We will be holding 'Introduction to UCL Consultants' lunchtime lecture on November 07th (at 309 Roberts Building) This course will cover the definition of consultancy, UCL policies related to consultancy, and the administrative process for consultancy activity at UCL. The course is designed for any academics, researchers, or professional services staff whose duties may involve consultancy or supporting consultancy projects. No advance registration is required.
This will be followed up by our 'Consultancy Skills Workshop' on Wednesday, November 15th, from 2-5pm. This course is open to academic staff members who are or will be undertaking consultancy activity, and will provide an introduction to relevant skills, including planning and scoping projects, risk identification and management, relationship management, and commercial awareness. This course has limited enrolment. Please note that this course requires attendees to have attended the “Introduction to UCL Consultants” course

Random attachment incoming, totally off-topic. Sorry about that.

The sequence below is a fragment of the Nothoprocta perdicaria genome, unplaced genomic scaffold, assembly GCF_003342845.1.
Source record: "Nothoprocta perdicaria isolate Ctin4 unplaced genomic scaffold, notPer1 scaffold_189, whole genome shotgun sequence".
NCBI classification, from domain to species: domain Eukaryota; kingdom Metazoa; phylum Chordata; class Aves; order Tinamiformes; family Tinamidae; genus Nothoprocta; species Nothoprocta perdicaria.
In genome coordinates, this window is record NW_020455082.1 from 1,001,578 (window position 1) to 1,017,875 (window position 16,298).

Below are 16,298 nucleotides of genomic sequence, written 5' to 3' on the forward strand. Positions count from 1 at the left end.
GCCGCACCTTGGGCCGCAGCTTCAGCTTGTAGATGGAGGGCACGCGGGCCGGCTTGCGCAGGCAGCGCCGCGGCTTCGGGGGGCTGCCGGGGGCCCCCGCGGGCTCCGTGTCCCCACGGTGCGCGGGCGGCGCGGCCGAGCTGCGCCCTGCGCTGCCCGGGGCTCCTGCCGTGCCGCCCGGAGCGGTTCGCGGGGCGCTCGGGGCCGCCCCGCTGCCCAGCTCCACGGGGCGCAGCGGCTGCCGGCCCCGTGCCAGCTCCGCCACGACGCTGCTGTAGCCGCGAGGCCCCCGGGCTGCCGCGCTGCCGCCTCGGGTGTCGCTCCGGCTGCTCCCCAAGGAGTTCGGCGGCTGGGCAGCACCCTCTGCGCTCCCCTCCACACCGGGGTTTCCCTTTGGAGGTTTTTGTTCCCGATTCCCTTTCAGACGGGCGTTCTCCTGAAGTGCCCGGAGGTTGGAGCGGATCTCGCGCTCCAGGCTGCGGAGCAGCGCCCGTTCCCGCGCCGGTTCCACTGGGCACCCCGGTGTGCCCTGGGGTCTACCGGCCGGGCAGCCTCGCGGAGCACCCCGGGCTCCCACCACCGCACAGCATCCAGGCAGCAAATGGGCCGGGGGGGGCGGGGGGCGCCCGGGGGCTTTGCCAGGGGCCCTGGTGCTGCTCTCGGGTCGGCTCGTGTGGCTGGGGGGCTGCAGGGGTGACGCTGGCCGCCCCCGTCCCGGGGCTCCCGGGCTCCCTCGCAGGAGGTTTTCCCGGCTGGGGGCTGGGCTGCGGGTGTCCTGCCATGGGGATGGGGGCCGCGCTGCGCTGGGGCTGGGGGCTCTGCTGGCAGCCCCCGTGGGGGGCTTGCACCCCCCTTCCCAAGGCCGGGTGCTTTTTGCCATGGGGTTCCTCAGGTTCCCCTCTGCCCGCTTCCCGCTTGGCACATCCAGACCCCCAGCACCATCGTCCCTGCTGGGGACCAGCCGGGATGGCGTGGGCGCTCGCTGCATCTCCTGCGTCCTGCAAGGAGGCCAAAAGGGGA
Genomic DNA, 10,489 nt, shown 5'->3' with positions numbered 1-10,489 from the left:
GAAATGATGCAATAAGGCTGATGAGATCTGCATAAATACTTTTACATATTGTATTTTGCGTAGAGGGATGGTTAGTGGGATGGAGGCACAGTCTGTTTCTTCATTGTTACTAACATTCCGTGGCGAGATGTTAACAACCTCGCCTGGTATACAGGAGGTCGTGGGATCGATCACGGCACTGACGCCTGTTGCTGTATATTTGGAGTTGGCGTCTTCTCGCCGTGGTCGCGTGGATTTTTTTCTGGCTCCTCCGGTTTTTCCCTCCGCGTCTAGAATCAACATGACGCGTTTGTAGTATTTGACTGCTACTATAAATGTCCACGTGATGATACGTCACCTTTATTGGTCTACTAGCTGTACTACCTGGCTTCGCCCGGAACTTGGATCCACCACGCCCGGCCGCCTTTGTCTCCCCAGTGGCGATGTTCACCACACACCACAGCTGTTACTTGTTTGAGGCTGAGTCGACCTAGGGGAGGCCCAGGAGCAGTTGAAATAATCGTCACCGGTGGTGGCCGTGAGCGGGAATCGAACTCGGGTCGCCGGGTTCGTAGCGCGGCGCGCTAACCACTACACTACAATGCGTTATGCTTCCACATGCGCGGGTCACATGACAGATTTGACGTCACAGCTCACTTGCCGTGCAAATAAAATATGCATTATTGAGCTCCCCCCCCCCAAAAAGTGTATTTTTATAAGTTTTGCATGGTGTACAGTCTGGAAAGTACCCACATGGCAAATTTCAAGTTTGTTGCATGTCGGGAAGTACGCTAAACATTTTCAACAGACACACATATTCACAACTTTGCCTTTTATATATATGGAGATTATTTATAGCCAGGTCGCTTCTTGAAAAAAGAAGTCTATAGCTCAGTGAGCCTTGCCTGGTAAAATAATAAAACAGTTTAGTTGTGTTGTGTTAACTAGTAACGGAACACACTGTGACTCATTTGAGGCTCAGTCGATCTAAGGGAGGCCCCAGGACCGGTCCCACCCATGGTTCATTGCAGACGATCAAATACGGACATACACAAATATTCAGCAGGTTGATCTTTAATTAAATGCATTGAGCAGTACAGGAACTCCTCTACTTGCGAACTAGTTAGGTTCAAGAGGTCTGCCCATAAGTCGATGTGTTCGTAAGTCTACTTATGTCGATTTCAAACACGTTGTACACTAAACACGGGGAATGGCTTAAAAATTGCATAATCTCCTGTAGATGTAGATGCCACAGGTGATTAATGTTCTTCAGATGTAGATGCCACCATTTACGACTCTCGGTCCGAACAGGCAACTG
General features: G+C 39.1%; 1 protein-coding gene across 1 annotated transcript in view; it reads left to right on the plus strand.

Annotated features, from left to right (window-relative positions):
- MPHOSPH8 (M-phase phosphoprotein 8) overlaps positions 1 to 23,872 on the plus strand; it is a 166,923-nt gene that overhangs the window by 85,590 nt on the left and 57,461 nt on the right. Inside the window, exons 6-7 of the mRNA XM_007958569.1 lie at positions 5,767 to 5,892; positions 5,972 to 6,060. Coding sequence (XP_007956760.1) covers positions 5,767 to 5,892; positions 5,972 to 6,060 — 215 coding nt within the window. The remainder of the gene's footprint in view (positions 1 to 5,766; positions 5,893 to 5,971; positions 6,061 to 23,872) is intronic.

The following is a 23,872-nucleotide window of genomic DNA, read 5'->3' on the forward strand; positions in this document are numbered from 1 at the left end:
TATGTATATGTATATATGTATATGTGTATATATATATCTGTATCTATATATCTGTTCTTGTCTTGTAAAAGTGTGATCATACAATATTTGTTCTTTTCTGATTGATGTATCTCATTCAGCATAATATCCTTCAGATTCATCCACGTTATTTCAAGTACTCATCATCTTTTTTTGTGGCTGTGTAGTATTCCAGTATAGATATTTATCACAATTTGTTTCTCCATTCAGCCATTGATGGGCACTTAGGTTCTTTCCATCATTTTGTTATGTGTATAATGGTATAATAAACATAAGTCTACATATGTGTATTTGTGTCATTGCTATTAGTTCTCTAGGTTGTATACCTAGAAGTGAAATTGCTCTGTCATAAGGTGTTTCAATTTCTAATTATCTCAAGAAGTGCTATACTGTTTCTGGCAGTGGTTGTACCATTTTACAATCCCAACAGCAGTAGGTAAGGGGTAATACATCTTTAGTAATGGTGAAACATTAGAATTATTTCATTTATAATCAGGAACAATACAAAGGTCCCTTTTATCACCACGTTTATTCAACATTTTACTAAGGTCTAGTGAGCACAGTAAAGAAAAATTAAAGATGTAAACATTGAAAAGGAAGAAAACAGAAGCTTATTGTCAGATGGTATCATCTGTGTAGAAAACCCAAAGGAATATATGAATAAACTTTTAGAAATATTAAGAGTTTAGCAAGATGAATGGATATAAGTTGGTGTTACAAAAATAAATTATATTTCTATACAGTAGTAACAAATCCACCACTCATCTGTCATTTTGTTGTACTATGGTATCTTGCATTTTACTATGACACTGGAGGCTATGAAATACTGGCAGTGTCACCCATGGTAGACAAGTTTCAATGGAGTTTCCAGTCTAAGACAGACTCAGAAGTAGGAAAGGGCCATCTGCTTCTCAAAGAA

Meeting Room 2
Professor Rose Luckin is the Dr Who of AI in education. Schools and universities will be transformed over the next 10 to 15 years by the introduction of artificial intelligence (AI), augmented reality (AR) and virtual reality (VR). No one has done more visionary work than Rose Luckin, Professor at UCL’s Institute of Education in the field of learning sciences, educational technology and AI. AI will personalise learning and provide the biggest revolution yet seen in the provision of high quality and individual education for all. “What we are very interested in is the right blend of human and artificial intelligence in the classroom – identifying that sweet spot,” she says.
The UCL Centre for the Forensic Sciences (UCL CFS) has scooped a Bronze Lion in the Design and Typography category at the Cannes International Festival of Creativity. Their winning campaign, made in collaboration with Ogilvy & Mather London, aims to crowdfund £1m for a world-class forensic evidence research laboratory and expose the surprisingly common yet critical problem of the misinterpretation of forensic science evidence.
Twenty seven innovative projects at UCL have received funding totalling £264,264 in the third round of Knowledge Exchange and Innovation funding for 2017.